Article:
California is expected to become the largest weed industry in the United States, but unlike other legalized states, it has no laws in place to protect cannabis consumer data.
In the days before the marijuana legalization movement, the relationship between a pot dealer and their customers was a sacred one. Both were at risk of running afoul of the law, so it was important to be discreet about each other’s information. Fake names were used, secret meetings were arranged, and the product itself was referred to by all sorts of codes, as if the cops wouldn’t be able to figure out what you were up to when you texted your “friend” for an eighth of “burritos” at 1 AM on a Tuesday.
In states with legal weed things are a bit different today. Every gram of legal weed is tracked using sophisticated surveillance networks and many dispensaries keep meticulous records of their customers’ information, including their phone number and address, even if they aren’t required to by law. Privacy groups like the Electronic Frontier Foundation are concerned this customer data may be sold to third-party data brokers or handed over to federal law enforcement officers.
Some states with legal pot, such as Oregon and Alaska, have explicitly prohibited the collection and sale of cannabis customer data. But until recently the privacy implications of legal pot have mostly gone unchecked in California, which is expected to become home to the largest marijuana industry in the United States.
In February, California Assembly member Evan Low introduced Assembly Bill 2402 as the latest proposed legislation in the US specifically designed to protect the privacy of recreational cannabis users. The bill would prohibit dispensaries from selling this information to data brokers—companies which generally use customer data for targeted advertising—without the customer’s consent. It would also prohibit dispensaries from denying their services to customers who choose not to provide their data to third parties.
“At best, this information can be used to target consumers with unwanted marketing materials,” reads a recent EFF letter in support of AB 2402. “At worst this information could be used to discriminate against lawful cannabis consumers in housing, hiring, credit, and benefits. This information would also more easily make its way into the hands of federal drug enforcement investigators.”
There is some precedence for cannabis consumer privacy laws in other states where weed is legal. In April 2017, Oregon passed a law that prohibited dispensaries from sharing or storing information about their customers’ identities or their purchase history. This law was similar to laws in Alaska and Colorado and was a reaction to US Attorney General Jeff Sessions’ promise to crackdown on legal pot.
California medicinal marijuana patients’ data already comes with some protections against these violations. For example, cops and employers can’t look up cannabis patients in the registry, thus protecting medical patients from discrimination. If passed by the California Senate, Low’s bill would extend these protections by turning medical marijuana cards into “medical information,” which comes with even more stringent privacy protections under the Health Insurance Portability and Accountability Act.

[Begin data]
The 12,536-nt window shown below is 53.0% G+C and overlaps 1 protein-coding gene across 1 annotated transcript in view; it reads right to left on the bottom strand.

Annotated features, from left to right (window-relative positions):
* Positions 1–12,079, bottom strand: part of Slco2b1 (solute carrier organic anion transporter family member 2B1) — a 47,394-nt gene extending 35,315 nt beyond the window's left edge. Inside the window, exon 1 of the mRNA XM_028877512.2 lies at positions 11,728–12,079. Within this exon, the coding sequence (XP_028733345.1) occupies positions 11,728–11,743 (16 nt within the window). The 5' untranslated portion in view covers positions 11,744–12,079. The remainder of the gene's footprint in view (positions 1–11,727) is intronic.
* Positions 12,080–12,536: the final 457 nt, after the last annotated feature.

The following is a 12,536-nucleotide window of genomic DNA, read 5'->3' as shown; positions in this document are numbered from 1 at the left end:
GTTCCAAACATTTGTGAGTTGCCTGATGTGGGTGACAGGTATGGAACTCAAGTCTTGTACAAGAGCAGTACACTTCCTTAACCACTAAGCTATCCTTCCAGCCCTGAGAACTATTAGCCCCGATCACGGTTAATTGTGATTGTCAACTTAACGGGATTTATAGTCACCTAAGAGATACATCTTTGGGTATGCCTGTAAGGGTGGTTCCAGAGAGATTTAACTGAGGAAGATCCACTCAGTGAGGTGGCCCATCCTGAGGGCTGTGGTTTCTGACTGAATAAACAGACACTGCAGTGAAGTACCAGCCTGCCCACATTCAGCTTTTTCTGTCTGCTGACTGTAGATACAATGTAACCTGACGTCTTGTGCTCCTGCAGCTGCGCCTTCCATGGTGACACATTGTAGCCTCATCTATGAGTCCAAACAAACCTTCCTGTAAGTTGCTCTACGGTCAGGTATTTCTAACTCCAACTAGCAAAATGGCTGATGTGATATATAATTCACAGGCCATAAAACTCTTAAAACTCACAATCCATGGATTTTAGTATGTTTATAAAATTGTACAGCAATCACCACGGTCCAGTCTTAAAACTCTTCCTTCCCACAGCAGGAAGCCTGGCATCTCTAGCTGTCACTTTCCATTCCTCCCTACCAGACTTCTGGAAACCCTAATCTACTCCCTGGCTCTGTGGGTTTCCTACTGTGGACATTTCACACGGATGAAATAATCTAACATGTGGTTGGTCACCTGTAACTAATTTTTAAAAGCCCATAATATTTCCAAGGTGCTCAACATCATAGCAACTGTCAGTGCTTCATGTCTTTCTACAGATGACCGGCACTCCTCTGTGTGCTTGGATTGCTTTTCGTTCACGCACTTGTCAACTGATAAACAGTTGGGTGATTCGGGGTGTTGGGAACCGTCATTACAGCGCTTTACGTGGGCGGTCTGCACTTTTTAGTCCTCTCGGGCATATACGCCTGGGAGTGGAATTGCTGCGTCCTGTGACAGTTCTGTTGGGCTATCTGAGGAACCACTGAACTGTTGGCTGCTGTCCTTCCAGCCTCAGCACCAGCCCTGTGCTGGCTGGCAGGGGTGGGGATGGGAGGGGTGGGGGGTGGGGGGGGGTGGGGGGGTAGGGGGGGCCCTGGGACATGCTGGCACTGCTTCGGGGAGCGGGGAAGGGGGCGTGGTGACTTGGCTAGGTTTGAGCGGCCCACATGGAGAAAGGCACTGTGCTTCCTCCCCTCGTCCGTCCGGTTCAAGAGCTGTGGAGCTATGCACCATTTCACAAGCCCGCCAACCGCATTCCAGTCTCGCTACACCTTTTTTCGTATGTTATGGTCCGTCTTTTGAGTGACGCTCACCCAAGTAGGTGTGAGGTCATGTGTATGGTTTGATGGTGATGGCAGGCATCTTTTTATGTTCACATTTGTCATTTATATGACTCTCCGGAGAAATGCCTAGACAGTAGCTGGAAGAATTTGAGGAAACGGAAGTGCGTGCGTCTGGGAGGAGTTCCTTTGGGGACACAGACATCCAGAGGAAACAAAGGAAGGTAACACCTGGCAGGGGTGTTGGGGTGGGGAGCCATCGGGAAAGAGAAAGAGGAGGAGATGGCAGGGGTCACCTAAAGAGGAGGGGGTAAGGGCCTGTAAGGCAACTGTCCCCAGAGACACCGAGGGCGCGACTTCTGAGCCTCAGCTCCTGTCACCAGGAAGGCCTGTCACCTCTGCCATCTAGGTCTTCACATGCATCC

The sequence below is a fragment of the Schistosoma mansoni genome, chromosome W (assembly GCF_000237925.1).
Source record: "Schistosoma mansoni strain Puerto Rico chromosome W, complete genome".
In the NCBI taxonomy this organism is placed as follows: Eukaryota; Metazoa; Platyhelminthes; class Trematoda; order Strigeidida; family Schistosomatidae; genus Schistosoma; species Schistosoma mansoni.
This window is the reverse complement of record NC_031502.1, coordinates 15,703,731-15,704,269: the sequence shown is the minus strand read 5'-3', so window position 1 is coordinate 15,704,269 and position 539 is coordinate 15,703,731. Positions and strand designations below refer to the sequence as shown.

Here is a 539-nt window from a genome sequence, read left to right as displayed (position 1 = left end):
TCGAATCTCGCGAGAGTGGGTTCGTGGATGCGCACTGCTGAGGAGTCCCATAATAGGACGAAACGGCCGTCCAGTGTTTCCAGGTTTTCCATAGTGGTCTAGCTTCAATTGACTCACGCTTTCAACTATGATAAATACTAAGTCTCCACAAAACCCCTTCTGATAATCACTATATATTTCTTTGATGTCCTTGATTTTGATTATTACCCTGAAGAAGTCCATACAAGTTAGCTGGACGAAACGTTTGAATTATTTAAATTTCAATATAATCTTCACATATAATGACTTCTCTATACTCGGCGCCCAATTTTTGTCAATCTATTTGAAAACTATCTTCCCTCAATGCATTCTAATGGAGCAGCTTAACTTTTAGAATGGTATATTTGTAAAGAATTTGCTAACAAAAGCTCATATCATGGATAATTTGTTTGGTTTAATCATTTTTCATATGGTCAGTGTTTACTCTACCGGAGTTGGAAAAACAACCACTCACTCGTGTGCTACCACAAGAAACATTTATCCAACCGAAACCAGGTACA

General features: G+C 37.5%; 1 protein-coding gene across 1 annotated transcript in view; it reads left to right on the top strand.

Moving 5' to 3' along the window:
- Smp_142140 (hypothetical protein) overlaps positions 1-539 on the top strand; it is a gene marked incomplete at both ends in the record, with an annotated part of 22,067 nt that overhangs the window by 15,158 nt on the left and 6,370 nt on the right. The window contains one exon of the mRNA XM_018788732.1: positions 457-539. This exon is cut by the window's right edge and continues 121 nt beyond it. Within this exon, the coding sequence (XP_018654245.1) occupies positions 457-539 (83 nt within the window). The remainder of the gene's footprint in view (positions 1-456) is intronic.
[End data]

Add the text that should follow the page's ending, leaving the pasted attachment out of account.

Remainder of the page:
In May, the bill was overwhelmingly approved in the California Assembly 61-5, and is now awaiting a vote in the California Senate.
“California voters passed Proposition 64 because they wanted to legalize recreational marijuana, not because they wanted their consumer data exposed to their employers, family members, or others,” Low told me in an email. “Good actors should be happy to comply with this bill, but as this new industry grows, more nefarious businesses will enter the market with no hesitation about profiting off the exploitation of consumer privacy.”
Selling customer information to data brokers is a huge industry, but there’s little data available on how much information is currently being bought and sold when it comes to cannabis consumers. Both Politifact and the Fresno Bee conducted surveys of California dispensaries and found that all of the contacted dispensaries kept customer profiles, even though this isn’t required by Proposition 64, which legalized pot in the state.
“When asked why customer profiles were created, several dispensary workers incorrectly stated the information was required under Proposition 64,” the Fresno Bee reported. “Others cited it as a customer convenience.”
EFF supported California’s bid for more explicit privacy laws around cannabis consumption on the grounds that privacy concerns could be exacerbated when cannabis sales are taken online, which allows for even more fine-grained profiling of customers.
This law would nip the practice in the bud, so to speak, and stop the collection of cannabis customer data online before it starts.